The exhibition is made from some works on the wall and some objects, which are exhibited in a space in different formations. The centrepieces are taken from A. Tarkovsky’s film “Solaris” and interpreted in a distinctive way. However, the viewer should not see the movie as the gravitational point of the installation, rather the motives of the film should be regarded as parallels in the present day.
The Installation is manipulating both personal space of the viewer as well as the inner space of the premises, the room: „Instead, when we explore space, we are actively seeking to find reflections or images of mankind and his earthbound experiences.“ (John Kenneth Muir). In the installation, you see everyday objects of a humdrum life coming to the surface. Such artefacts as landscapes, printed on latex (works “blankets”, or “pinboard”), containing details of the outer space, create a contrast between them. At the same time the objects work together to create and underline the relation between the man and the cosmos.
The idea behind the reproductions, copies and other reflections is to remind one of the nature of human memories, that are nothing else but copies of the reality. The juxtaposition between simulacra and real things, that are related to something else, is accentuated in the installation time and again.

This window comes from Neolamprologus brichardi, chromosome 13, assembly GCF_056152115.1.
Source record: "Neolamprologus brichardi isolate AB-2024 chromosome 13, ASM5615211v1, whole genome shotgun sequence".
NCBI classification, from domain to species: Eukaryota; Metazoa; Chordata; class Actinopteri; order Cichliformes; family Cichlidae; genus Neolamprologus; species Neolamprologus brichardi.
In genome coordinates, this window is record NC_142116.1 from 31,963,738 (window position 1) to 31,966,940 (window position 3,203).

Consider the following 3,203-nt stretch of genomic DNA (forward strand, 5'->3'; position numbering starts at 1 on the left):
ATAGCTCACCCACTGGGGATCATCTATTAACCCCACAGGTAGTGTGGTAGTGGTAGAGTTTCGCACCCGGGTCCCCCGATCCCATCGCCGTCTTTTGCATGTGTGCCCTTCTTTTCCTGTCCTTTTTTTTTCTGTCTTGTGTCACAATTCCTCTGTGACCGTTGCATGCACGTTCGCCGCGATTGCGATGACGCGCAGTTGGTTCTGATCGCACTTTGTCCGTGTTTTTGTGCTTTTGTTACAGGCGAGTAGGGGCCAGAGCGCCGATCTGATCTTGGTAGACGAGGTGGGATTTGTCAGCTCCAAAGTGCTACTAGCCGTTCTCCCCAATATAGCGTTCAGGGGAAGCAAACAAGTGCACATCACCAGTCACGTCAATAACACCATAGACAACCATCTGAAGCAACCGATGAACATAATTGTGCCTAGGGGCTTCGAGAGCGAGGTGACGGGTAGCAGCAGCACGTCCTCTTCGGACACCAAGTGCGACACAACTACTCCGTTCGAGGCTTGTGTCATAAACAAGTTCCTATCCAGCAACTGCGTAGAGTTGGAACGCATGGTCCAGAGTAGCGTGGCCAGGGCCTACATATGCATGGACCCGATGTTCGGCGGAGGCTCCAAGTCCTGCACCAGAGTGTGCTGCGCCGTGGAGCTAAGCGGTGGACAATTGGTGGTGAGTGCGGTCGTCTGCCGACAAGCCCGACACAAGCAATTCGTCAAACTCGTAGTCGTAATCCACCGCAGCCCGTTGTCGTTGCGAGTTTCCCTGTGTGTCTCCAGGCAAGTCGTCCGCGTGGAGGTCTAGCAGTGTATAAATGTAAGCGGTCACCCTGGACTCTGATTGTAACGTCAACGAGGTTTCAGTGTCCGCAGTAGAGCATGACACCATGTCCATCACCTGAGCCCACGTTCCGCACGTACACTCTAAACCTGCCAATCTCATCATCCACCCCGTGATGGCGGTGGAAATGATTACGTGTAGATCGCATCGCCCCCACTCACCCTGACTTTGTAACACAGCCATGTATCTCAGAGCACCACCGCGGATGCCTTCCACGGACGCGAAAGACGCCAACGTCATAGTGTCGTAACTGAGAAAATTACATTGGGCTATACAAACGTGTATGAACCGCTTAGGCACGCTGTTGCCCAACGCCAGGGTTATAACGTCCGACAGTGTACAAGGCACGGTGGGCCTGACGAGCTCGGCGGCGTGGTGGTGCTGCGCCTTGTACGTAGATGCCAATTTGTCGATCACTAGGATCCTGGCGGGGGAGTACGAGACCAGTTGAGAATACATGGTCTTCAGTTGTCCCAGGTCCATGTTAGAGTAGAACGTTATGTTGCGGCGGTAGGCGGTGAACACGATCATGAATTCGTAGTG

As a sort of paradigm of the past, the most of presented objects have a specific shade of colour assigned to them, that do not easily fall into the scale of black-and-white or could be defined as a pure colour. Rather, they are somewhere in-between of tones of brown, reddish, yellowish and greyish. The same is happening with the surfaces in the room, where perfectly shiny glass contrasts the opaque latex, when the surfaces are reflecting different quantities of light.
The perception of the room is strongly influenced by works on the walls that are made of highly reflective, coated glass. They influence the room not only by the means of reflecting the space and the objects inside it, but also by mirroring the colours, at times alternating them. Generally, a mirror is quite a common motive in the movies of Tarkovsky. For the film-director they are the symbols of another universe as well as the background for the objects that are dispersed in the space. Their reflections are like shadows of the almostforgotten memories that seem abstracted in the pictures, although they mirror a confirmation of reality: the things do really exist.
To reflect oneself in the works, or to watch others as they reflect themselves, reminds of a primitive, rudimentary, but human existence, that is depicted in the Film “Self-centered Beings”: “We don’t need other worlds. We need a mirror.“ (Solaris, 1972).
Another paramount theme of this installation is time, which is particularly important and referred to on many levels: the past and the future are blended together while the space (cosmos) is connected to profane human things to bring them closer to the mood of nostalgia, hypnosis, illusion and fantasy. Paralells between the backstage of the film and the space in the exposition are designed in such a manner that the choice of materials creates an artificial mood, embracing the works and interacting with them.